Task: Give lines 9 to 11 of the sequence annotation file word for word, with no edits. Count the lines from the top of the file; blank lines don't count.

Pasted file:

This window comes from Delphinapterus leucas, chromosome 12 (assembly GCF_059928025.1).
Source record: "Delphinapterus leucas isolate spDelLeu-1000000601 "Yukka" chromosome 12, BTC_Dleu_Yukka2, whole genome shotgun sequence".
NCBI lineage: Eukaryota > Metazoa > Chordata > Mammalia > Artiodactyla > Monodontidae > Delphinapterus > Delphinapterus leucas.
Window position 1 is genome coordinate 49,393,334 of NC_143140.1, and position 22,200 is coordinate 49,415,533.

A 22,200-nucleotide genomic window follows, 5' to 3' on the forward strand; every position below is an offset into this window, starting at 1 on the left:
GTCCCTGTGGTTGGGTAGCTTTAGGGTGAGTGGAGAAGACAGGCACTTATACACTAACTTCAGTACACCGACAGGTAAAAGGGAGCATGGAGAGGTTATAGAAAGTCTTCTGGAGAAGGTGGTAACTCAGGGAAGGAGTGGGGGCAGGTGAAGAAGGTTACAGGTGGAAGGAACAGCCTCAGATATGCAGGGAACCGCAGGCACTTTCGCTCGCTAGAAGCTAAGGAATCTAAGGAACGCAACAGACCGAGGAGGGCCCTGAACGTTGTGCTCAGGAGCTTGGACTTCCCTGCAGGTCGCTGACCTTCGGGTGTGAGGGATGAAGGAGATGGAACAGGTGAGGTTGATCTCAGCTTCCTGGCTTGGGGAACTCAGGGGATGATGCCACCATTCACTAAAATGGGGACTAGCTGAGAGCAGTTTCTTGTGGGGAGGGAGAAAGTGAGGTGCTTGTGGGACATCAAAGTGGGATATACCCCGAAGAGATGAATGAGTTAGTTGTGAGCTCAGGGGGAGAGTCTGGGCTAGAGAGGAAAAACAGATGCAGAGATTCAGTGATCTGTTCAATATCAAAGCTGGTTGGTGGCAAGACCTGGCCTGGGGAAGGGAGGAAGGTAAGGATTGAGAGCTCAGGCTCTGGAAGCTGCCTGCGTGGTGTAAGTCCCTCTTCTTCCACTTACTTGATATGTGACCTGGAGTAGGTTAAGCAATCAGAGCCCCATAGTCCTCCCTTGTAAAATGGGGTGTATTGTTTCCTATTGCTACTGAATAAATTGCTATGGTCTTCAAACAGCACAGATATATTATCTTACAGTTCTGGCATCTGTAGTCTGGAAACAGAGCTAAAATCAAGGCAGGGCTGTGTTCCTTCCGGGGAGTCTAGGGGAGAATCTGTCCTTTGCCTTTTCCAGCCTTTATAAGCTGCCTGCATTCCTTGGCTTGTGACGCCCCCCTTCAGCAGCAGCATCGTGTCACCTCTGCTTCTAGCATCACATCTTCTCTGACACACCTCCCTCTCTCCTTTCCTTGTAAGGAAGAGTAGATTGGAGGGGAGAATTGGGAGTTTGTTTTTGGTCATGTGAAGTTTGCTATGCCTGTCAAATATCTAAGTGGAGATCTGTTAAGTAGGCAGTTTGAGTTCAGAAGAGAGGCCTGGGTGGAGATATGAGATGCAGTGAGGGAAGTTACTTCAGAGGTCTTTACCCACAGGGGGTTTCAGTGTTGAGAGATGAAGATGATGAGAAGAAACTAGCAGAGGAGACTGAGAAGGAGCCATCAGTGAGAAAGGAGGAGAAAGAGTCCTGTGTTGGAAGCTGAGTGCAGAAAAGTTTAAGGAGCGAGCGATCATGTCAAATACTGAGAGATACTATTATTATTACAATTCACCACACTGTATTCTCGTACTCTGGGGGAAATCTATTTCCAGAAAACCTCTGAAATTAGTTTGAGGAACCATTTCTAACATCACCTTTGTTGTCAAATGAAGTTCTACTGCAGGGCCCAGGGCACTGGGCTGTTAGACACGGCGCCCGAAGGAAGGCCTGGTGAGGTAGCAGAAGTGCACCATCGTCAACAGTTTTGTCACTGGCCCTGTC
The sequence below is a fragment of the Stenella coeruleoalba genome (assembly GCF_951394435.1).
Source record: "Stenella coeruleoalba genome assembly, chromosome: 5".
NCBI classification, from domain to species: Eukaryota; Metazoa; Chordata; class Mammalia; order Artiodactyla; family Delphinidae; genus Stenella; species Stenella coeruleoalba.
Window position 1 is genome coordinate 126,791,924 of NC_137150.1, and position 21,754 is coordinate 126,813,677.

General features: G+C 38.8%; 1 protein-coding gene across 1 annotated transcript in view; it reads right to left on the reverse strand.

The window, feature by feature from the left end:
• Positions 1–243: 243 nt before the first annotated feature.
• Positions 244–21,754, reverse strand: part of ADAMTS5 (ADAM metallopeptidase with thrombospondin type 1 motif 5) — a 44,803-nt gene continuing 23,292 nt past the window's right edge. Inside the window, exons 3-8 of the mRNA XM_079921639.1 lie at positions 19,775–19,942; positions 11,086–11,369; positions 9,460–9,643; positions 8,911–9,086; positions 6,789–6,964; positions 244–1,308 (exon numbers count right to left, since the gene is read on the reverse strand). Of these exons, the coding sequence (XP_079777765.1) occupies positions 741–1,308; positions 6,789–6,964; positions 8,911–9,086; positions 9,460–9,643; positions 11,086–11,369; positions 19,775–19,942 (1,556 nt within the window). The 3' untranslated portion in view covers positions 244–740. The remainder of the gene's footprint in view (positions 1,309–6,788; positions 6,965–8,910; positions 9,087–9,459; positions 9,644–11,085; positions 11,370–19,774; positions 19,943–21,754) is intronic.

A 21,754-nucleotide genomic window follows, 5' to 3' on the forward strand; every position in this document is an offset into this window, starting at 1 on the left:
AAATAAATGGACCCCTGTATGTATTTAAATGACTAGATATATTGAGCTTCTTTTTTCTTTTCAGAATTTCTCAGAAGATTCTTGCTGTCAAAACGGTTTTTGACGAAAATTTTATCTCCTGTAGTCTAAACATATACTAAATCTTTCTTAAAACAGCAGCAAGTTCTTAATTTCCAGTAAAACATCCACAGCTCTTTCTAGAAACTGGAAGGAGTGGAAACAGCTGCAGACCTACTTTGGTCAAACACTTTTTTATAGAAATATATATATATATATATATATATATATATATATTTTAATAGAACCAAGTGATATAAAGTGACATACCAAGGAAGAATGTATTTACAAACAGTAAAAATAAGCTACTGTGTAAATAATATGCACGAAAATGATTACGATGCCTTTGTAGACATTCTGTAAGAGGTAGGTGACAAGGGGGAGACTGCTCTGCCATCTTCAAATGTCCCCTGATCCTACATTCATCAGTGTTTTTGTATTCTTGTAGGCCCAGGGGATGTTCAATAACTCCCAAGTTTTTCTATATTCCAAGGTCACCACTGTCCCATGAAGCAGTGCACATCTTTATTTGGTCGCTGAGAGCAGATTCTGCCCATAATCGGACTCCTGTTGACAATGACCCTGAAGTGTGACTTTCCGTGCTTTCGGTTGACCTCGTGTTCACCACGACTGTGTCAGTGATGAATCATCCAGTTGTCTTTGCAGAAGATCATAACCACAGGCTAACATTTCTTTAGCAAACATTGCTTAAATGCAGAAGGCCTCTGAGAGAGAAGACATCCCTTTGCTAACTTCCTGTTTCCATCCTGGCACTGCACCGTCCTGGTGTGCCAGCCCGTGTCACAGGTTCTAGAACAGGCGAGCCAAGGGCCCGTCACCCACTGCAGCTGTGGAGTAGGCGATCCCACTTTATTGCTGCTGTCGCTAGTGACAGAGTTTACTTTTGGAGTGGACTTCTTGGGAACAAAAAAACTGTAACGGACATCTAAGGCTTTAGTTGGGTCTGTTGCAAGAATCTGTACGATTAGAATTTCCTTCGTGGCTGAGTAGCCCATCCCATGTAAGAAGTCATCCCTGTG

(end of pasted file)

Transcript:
NCBI classification, from domain to species: Eukaryota; Metazoa; Chordata; class Mammalia; order Artiodactyla; family Delphinidae; genus Stenella; species Stenella coeruleoalba.
Window position 1 is genome coordinate 126,791,924 of NC_137150.1, and position 21,754 is coordinate 126,813,677.

General features: G+C 38.8%; 1 protein-coding gene across 1 annotated transcript in view; it reads right to left on the reverse strand.